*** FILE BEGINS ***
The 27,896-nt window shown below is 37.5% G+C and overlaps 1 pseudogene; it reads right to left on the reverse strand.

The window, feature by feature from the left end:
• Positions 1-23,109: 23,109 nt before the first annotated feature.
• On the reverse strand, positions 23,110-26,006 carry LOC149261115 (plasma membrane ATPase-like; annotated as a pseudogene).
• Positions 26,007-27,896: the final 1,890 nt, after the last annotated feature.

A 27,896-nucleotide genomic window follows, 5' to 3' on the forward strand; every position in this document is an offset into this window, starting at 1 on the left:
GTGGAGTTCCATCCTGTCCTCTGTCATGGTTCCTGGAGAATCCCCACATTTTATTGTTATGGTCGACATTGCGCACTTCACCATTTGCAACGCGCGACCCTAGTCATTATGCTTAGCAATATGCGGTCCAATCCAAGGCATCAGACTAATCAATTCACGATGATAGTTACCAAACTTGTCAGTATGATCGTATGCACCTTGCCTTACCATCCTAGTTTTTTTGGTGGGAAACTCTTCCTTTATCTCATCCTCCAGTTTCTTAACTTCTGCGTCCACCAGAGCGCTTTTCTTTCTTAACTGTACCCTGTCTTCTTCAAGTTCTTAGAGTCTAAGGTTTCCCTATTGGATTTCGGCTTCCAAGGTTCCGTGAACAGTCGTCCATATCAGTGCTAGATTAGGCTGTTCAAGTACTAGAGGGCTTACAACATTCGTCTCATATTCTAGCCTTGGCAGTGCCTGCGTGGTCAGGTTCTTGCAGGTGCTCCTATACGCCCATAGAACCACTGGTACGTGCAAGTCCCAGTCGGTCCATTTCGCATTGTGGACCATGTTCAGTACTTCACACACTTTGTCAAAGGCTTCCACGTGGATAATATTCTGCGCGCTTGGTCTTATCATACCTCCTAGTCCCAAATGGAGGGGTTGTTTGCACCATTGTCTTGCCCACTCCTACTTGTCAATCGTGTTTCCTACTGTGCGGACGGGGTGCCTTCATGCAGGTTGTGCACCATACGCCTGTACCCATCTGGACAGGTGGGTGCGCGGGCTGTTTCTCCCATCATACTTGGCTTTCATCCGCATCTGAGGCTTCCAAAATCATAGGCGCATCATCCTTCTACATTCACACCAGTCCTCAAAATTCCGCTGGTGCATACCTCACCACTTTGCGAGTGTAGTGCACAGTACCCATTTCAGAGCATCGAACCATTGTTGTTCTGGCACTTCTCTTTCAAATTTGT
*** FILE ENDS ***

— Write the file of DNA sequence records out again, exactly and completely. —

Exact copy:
The 27,896-nt window shown below is 37.5% G+C and overlaps 1 pseudogene; it reads right to left on the reverse strand.

The window, feature by feature from the left end:
• Positions 1-23,109: 23,109 nt before the first annotated feature.
• On the reverse strand, positions 23,110-26,006 carry LOC149261115 (plasma membrane ATPase-like; annotated as a pseudogene).
• Positions 26,007-27,896: the final 1,890 nt, after the last annotated feature.

A 27,896-nucleotide genomic window follows, 5' to 3' on the forward strand; every position in this document is an offset into this window, starting at 1 on the left:
GTGGAGTTCCATCCTGTCCTCTGTCATGGTTCCTGGAGAATCCCCACATTTTATTGTTATGGTCGACATTGCGCACTTCACCATTTGCAACGCGCGACCCTAGTCATTATGCTTAGCAATATGCGGTCCAATCCAAGGCATCAGACTAATCAATTCACGATGATAGTTACCAAACTTGTCAGTATGATCGTATGCACCTTGCCTTACCATCCTAGTTTTTTTGGTGGGAAACTCTTCCTTTATCTCATCCTCCAGTTTCTTAACTTCTGCGTCCACCAGAGCGCTTTTCTTTCTTAACTGTACCCTGTCTTCTTCAAGTTCTTAGAGTCTAAGGTTTCCCTATTGGATTTCGGCTTCCAAGGTTCCGTGAACAGTCGTCCATATCAGTGCTAGATTAGGCTGTTCAAGTACTAGAGGGCTTACAACATTCGTCTCATATTCTAGCCTTGGCAGTGCCTGCGTGGTCAGGTTCTTGCAGGTGCTCCTATACGCCCATAGAACCACTGGTACGTGCAAGTCCCAGTCGGTCCATTTCGCATTGTGGACCATGTTCAGTACTTCACACACTTTGTCAAAGGCTTCCACGTGGATAATATTCTGCGCGCTTGGTCTTATCATACCTCCTAGTCCCAAATGGAGGGGTTGTTTGCACCATTGTCTTGCCCACTCCTACTTGTCAATCGTGTTTCCTACTGTGCGGACGGGGTGCCTTCATGCAGGTTGTGCACCATACGCCTGTACCCATCTGGACAGGTGGGTGCGCGGGCTGTTTCTCCCATCATACTTGGCTTTCATCCGCATCTGAGGCTTCCAAAATCATAGGCGCATCATCCTTCTACATTCACACCAGTCCTCAAAATTCCGCTGGTGCATACCTCACCACTTTGCGAGTGTAGTGCACAGTACCCATTTCAGAGCATCGAACCATTGTTGTTCTGGCACTTCTCTTTCAAATTTGT